Dr Doctor Hoang Hirschberg, employed at RIVM National Institute for Public Health and the Environment , has carried out PhD research into three alternatives for needle injections. She concluded that all alternatives have advantages and limitations. Not one single delivery method will be generally applicable but depending on vaccine antigen, target population and market. Thanks to the numerous new technologies and extensive knowledge in this field Hirschberg is expecting that, in the future, more alternatives for needle injections will become available.
The administration of vaccines via bioneedles seems promising. Bioneedles are small, hollow implants, made from starch, which can be filled with vaccine antigens. After being shot under the skin using air pressure, the bioneedle dissolves allowing the vaccine to be released. Research with two vaccine antigens demonstrated that there is no need to store bioneedles in a cold location and that vaccination using this method induces the same antibody response in mice as regular vaccination through needle injection. In addition, in some cases this method requires less antigen. Bioneedles without antigen have been tested in humans and found to be safe. The main disadvantage is the small volume and lyophilising the vaccine is a difficult and expensive procedure.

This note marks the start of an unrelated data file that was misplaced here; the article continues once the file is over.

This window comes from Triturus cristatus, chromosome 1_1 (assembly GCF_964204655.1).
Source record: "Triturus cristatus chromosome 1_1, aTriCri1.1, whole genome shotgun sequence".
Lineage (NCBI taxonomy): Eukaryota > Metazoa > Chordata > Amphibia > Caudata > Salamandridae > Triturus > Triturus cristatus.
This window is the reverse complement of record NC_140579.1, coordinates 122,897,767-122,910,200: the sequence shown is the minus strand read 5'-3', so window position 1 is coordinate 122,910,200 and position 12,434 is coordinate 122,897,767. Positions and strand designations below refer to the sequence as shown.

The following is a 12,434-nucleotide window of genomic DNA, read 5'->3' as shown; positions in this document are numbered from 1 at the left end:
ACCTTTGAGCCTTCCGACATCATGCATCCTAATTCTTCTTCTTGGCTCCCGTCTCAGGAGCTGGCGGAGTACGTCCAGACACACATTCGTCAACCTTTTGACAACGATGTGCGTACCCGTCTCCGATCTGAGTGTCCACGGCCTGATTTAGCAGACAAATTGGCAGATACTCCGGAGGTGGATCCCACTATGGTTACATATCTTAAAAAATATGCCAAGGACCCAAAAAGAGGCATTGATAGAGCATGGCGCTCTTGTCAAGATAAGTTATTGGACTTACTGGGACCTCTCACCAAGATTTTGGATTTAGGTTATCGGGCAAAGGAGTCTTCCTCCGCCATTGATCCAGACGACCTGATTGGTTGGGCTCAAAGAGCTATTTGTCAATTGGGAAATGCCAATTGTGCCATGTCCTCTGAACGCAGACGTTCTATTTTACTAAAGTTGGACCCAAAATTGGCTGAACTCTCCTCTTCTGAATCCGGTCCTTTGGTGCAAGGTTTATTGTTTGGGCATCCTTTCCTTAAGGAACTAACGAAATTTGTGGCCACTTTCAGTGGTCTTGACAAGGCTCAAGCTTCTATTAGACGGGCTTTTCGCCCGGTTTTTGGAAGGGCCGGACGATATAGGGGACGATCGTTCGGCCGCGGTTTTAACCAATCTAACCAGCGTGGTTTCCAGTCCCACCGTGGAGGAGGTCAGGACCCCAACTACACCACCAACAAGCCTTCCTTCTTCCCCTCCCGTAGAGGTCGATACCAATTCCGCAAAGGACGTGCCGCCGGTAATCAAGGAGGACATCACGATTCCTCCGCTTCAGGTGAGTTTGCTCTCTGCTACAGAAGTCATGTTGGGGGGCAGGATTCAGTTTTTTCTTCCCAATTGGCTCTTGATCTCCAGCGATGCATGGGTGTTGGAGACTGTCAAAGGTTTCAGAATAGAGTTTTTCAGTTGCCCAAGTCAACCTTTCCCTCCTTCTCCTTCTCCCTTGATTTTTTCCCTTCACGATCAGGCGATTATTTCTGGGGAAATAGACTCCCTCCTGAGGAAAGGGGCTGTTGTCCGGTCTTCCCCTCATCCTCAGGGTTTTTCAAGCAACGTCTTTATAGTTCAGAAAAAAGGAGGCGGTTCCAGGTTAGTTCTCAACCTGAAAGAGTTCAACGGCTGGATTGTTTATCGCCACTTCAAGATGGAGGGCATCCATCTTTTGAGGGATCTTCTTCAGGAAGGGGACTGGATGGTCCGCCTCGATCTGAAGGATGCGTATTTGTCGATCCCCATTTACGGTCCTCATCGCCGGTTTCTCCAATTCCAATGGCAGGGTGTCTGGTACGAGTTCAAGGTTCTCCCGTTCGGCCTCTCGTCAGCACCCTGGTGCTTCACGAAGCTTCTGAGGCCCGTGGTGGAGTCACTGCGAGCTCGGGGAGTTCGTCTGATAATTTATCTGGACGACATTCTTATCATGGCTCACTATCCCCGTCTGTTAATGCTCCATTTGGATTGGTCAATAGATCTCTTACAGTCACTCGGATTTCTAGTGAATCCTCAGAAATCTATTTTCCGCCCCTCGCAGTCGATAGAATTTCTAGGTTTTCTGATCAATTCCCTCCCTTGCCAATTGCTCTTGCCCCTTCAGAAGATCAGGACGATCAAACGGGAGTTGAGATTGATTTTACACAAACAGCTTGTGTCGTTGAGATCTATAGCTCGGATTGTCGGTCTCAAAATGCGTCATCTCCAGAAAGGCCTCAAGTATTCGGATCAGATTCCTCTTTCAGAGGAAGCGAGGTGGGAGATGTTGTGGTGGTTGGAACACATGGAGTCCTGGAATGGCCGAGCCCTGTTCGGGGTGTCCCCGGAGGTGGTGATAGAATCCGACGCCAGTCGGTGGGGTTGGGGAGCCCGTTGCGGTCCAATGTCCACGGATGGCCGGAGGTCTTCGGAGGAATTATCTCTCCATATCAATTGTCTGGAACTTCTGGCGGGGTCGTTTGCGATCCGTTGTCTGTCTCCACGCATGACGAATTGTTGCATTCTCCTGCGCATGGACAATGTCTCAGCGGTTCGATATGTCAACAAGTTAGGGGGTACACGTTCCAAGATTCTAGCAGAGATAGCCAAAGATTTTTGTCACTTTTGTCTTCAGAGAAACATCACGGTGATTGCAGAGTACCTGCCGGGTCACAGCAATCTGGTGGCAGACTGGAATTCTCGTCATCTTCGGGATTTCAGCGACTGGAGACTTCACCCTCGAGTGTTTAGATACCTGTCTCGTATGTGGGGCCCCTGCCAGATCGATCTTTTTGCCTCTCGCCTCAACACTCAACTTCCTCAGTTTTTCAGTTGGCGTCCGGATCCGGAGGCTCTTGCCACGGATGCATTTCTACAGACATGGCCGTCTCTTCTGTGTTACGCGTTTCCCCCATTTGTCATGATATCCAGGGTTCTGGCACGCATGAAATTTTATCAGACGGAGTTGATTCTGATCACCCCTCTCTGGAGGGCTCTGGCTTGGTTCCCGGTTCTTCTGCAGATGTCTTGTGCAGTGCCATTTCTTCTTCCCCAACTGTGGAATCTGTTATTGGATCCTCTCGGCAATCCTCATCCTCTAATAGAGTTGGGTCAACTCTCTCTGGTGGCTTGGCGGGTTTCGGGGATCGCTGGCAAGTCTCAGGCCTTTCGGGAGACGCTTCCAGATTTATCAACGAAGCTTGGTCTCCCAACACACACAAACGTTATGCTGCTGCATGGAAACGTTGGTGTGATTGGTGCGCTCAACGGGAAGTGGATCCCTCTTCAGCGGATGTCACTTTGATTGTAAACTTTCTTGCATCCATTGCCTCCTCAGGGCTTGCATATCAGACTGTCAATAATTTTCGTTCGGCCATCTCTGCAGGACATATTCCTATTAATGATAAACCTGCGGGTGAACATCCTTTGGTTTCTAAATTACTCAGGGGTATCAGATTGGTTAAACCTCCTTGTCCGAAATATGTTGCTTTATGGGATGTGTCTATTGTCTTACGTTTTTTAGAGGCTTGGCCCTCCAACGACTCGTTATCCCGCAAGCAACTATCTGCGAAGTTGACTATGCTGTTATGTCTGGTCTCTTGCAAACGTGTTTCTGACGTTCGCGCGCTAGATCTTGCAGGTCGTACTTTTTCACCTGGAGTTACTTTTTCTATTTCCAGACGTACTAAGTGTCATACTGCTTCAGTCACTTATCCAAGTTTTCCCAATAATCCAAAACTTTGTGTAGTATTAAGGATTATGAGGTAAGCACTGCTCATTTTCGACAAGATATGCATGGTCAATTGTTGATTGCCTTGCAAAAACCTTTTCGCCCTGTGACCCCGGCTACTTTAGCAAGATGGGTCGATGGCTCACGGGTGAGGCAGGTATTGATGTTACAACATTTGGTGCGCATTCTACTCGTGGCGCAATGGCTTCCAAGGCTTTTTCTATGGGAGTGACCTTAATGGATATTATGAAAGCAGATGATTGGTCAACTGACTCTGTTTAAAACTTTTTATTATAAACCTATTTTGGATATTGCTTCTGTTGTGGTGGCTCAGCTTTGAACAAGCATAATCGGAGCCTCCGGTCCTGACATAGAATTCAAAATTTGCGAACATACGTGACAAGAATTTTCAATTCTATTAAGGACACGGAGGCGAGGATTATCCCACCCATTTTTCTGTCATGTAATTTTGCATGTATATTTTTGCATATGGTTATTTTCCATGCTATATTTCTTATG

Liquid jet injectors
Hirschberg also studied the liquid jet injector. The advantage of this alternative is that it uses the same liquid as a hypodermic needle, as a result of which less extensive research is required into the composition of the vaccine. With this method the vaccine is delivered into or through the skin under high pressure without the use of a needle.
This method, in which the skin is pre-treated with microneedles after which the vaccine is applied using a patch, results in a decreased production of antibodies in mice, compared to regular vaccination. The main advantage of this delivery method is that it is painless.
Hirschberg carried out her PhD research, independently of RIVM National Institute for Public Health and the Environment , at the former NVI (Netherlands Vaccin Institute) and in collaboration with Leiden University.